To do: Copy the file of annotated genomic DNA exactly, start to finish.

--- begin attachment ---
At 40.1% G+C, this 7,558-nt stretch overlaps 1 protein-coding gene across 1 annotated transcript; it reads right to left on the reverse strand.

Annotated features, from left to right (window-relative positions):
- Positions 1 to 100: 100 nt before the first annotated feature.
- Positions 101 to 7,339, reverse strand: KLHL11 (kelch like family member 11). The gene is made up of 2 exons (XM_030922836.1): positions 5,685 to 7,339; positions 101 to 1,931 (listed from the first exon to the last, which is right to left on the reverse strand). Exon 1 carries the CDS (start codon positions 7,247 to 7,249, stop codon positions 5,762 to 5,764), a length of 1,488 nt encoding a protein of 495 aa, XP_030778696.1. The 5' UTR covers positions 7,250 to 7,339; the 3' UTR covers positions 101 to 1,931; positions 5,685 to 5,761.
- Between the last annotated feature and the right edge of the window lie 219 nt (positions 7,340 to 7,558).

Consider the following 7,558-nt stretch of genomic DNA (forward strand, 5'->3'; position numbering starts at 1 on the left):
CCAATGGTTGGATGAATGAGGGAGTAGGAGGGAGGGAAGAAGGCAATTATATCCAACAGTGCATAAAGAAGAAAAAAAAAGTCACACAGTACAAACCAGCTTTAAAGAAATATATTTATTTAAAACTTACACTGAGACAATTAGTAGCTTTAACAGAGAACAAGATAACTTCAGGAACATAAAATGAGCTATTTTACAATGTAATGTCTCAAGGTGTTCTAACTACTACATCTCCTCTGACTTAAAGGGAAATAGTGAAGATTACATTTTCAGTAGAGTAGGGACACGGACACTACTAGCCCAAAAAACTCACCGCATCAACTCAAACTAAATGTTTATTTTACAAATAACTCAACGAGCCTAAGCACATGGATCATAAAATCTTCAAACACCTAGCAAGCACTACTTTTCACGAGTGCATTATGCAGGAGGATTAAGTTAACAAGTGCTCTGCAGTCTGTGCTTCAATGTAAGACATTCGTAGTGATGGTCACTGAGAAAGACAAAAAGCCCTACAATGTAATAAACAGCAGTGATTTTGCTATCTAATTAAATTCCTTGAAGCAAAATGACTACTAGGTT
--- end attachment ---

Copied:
At 40.1% G+C, this 7,558-nt stretch overlaps 1 protein-coding gene across 1 annotated transcript; it reads right to left on the reverse strand.

Annotated features, from left to right (window-relative positions):
- Positions 1 to 100: 100 nt before the first annotated feature.
- Positions 101 to 7,339, reverse strand: KLHL11 (kelch like family member 11). The gene is made up of 2 exons (XM_030922836.1): positions 5,685 to 7,339; positions 101 to 1,931 (listed from the first exon to the last, which is right to left on the reverse strand). Exon 1 carries the CDS (start codon positions 7,247 to 7,249, stop codon positions 5,762 to 5,764), a length of 1,488 nt encoding a protein of 495 aa, XP_030778696.1. The 5' UTR covers positions 7,250 to 7,339; the 3' UTR covers positions 101 to 1,931; positions 5,685 to 5,761.
- Between the last annotated feature and the right edge of the window lie 219 nt (positions 7,340 to 7,558).

Consider the following 7,558-nt stretch of genomic DNA (forward strand, 5'->3'; position numbering starts at 1 on the left):
CCAATGGTTGGATGAATGAGGGAGTAGGAGGGAGGGAAGAAGGCAATTATATCCAACAGTGCATAAAGAAGAAAAAAAAAGTCACACAGTACAAACCAGCTTTAAAGAAATATATTTATTTAAAACTTACACTGAGACAATTAGTAGCTTTAACAGAGAACAAGATAACTTCAGGAACATAAAATGAGCTATTTTACAATGTAATGTCTCAAGGTGTTCTAACTACTACATCTCCTCTGACTTAAAGGGAAATAGTGAAGATTACATTTTCAGTAGAGTAGGGACACGGACACTACTAGCCCAAAAAACTCACCGCATCAACTCAAACTAAATGTTTATTTTACAAATAACTCAACGAGCCTAAGCACATGGATCATAAAATCTTCAAACACCTAGCAAGCACTACTTTTCACGAGTGCATTATGCAGGAGGATTAAGTTAACAAGTGCTCTGCAGTCTGTGCTTCAATGTAAGACATTCGTAGTGATGGTCACTGAGAAAGACAAAAAGCCCTACAATGTAATAAACAGCAGTGATTTTGCTATCTAATTAAATTCCTTGAAGCAAAATGACTACTAGGTT